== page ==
In 1921, England is overwhelmed by the loss and grief of World War I. Hoax exposer Florence Cathcart visits a boarding school to explain sightings of a child ghost. Everything she believes unravels as the 'missing' begin to show themselves.
A group of friends whose leisurely Mexican holiday takes a turn for the worse when they, along with a fellow tourist embark on a remote archaeological dig in the jungle, where something evil lives among the ruins.
Six months after the rage virus was inflicted on the population of Great Britain, the US Army helps to secure a small area of London for the survivors to repopulate and start again. But not everything goes to plan.
A loan officer who evicts an old woman from her home finds herself the recipient of a supernatural curse. Desperate, she turns to a seer to try and save her soul, while evil forces work to push her to a breaking point.
A young girl buys an antique box at a yard sale, unaware that inside the collectible lives a malicious ancient spirit. The girl's father teams with his ex-wife to find a way to end the curse upon their child.
Jeffrey Dean Morgan,
John James is a writer; his wife has left him. He moves with his two middle-school children to an isolated house off a dirt road in South Carolina. The property has an Indian burial mound, which fascinates his daughter, Louisa, who's entering puberty. Strange things: noises on the roof and in the woods, the cat missing, Luisa sleepwalking clutching a straw doll no one's seen before. She visits the mound often, staying late, coming home covered with mud. John's younger son, Sam, is frightened. John learns the house has a history and seeks out the previous owner. Louisa's behavior becomes more bizarre. Is there an explanation? An ant farm and a missing babysitter provide clues. Written by
Halfway through filming, cinematographer Checco Varese fell off a moving vehicle and broke his right hand. After working for a week wearing a splint and using painkillers, he flew to Los Angeles to have surgery; Antonio Calvache took over for five days. See more »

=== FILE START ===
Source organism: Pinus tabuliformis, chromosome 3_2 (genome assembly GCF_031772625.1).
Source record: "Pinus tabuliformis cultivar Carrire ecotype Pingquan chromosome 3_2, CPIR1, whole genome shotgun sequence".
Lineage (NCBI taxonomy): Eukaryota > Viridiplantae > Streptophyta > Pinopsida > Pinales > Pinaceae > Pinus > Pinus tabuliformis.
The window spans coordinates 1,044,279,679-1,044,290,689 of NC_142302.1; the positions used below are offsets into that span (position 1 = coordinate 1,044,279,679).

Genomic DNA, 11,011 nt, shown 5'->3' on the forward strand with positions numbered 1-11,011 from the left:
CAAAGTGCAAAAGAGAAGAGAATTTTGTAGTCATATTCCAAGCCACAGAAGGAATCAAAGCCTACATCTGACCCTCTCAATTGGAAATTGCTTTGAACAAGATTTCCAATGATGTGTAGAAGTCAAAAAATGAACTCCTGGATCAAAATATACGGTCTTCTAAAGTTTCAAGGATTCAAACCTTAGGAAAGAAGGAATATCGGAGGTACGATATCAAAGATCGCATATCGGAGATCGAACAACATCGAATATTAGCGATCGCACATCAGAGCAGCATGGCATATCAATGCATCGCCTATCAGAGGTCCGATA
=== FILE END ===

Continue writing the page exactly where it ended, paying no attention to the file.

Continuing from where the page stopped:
James and his contractor prepare a batch of ANFO (ammonium nitrate + fuel oil) to blow up the mound. This is a 'tertiary' explosive, which means you cannot set it off with fire. It would just burn. To set off the detonation, you need to explode a secondary explosive, like a stick of dynamite, which in turn needs to be set off with a primary explosive, like a blasting cap. See more »
I will spare you readers with the plot summary since it is already available in many other places within this site. I will assume that you, the reader, just want to figure out if "The New Daughter" is worth watching, so here goes my experience and opinion...
It is rare these days in the midst of movies like "Saw" and "The Unborn" to find a movie that finds something new among the old and over used. I can't tell you how long it's been since I watched a movie and then went to bed with "one eye open" afterwards. Movies these days just don't seem to scare me anymore. I've seen it all before. I watched this movie with my teenage son since we always enjoy a good psychological thriller. I wouldn't say I was a Kevin Costner fan - although I definitely wouldn't warn anyone against one of his older epics - and thought it might be almost comical to see him in a thriller. I was thinking about Mr. Brooks (the other K.C. thriller) and how that movie very much failed to impress me. But I have been occasionally surprised by actors that hadn't before made an impact on me, so I made the popcorn and prepared to be somewhat bored. The problem is (not exactly a problem... more of a surprise) that I WASN'T bored! In fact, I was on the edge of my seat, and by the end of the movie I was clinging to my son, my cat, the afghan that two hours before was neatly lain across the back of the sofa... I was completely creeped out!
There is an ominous background throughout the entire movie that really works. I kept thinking "This is REALLY eerie". The plot, the musical score, the cinematographer's grayish hue to everything, the director's decision to make everything very subdued, the lack of gore. All of it comes together to make for a pretty good watch. It all just kind of worked. Think "The Grudge" meets "The Ring" meets "Signs" meets "The Blair Witch". The New Daughter is not a knock off of these movies, it's like this movie takes the best parts of the aforementioned films and turns them into a brand new type of thriller.
This is not the best thriller/horror I ever saw, but it is definitely well worth watching. It was chilling without being disturbing. I gave it an 8/10 for every part that was unique, and for Kevin Costner's surprisingly honest portrayal of a father just trying to protect his kids. Additional kudos to Ivana Baquero as troubled Louisa James and Gattlin Griffith as the innocent Sam James.
Bottom line... Find something to cling to and enjoy The New Daughter.
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